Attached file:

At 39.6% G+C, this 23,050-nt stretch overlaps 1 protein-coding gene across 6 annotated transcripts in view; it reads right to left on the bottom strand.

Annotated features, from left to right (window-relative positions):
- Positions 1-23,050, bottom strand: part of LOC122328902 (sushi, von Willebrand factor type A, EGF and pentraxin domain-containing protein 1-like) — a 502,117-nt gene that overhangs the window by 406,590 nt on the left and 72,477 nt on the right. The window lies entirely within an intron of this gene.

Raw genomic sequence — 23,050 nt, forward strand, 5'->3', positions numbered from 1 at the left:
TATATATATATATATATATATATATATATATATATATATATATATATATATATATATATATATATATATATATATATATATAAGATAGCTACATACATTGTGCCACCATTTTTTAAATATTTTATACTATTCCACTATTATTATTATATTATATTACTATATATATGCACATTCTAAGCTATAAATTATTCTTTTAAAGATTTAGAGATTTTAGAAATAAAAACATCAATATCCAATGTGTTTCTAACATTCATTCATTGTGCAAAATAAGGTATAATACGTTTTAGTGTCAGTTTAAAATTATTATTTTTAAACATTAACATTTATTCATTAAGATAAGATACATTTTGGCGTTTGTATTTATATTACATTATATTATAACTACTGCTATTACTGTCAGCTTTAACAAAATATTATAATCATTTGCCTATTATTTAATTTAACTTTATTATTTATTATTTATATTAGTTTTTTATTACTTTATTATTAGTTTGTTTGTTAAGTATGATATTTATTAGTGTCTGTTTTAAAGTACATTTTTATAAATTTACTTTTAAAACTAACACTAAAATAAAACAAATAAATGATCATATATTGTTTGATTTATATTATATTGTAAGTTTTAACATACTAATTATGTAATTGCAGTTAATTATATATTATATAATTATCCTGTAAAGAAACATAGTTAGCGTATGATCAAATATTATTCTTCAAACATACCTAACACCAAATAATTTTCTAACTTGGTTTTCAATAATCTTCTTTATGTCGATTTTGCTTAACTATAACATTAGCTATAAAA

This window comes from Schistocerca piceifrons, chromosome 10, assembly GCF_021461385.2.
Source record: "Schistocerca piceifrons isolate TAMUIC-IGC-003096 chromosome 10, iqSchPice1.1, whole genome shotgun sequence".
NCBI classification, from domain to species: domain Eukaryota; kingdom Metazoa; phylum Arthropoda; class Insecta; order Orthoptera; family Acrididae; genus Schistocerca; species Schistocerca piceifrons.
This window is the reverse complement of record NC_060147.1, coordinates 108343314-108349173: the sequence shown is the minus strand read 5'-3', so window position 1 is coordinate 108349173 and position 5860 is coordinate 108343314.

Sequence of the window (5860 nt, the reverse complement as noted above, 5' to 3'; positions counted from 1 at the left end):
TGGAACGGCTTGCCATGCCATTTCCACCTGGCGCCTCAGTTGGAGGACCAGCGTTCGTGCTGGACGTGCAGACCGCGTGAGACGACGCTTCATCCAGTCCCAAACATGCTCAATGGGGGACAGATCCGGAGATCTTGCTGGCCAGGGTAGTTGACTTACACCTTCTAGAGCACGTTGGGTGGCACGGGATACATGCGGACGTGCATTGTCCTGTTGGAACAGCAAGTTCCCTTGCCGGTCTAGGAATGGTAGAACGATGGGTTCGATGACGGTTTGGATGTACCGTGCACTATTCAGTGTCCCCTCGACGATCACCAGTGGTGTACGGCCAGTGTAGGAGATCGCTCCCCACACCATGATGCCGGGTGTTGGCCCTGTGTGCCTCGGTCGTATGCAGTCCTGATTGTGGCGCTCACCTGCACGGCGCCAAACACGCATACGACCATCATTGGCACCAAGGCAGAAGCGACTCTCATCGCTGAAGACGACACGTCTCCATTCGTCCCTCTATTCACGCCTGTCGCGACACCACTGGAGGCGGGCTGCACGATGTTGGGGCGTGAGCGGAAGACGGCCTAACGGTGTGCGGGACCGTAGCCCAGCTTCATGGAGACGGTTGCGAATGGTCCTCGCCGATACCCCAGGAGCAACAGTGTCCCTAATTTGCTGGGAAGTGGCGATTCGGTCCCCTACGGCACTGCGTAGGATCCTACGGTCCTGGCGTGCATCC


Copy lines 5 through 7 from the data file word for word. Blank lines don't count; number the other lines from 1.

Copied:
TATATATATATATATATATATATATATATATATATATATATATATATATATATATATATATATATATATATATATATATATAAGATAGCTACATACATTGTGCCACCATTTTTTAAATATTTTATACTATTCCACTATTATTATTATATTATATTACTATATATATGCACATTCTAAGCTATAAATTATTCTTTTAAAGATTTAGAGATTTTAGAAATAAAAACATCAATATCCAATGTGTTTCTAACATTCATTCATTGTGCAAAATAAGGTATAATACGTTTTAGTGTCAGTTTAAAATTATTATTTTTAAACATTAACATTTATTCATTAAGATAAGATACATTTTGGCGTTTGTATTTATATTACATTATATTATAACTACTGCTATTACTGTCAGCTTTAACAAAATATTATAATCATTTGCCTATTATTTAATTTAACTTTATTATTTATTATTTATATTAGTTTTTTATTACTTTATTATTAGTTTGTTTGTTAAGTATGATATTTATTAGTGTCTGTTTTAAAGTACATTTTTATAAATTTACTTTTAAAACTAACACTAAAATAAAACAAATAAATGATCATATATTGTTTGATTTATATTATATTGTAAGTTTTAACATACTAATTATGTAATTGCAGTTAATTATATATTATATAATTATCCTGTAAAGAAACATAGTTAGCGTATGATCAAATATTATTCTTCAAACATACCTAACACCAAATAATTTTCTAACTTGGTTTTCAATAATCTTCTTTATGTCGATTTTGCTTAACTATAACATTAGCTATAAAA

This window comes from Schistocerca piceifrons, chromosome 10, assembly GCF_021461385.2.
Source record: "Schistocerca piceifrons isolate TAMUIC-IGC-003096 chromosome 10, iqSchPice1.1, whole genome shotgun sequence".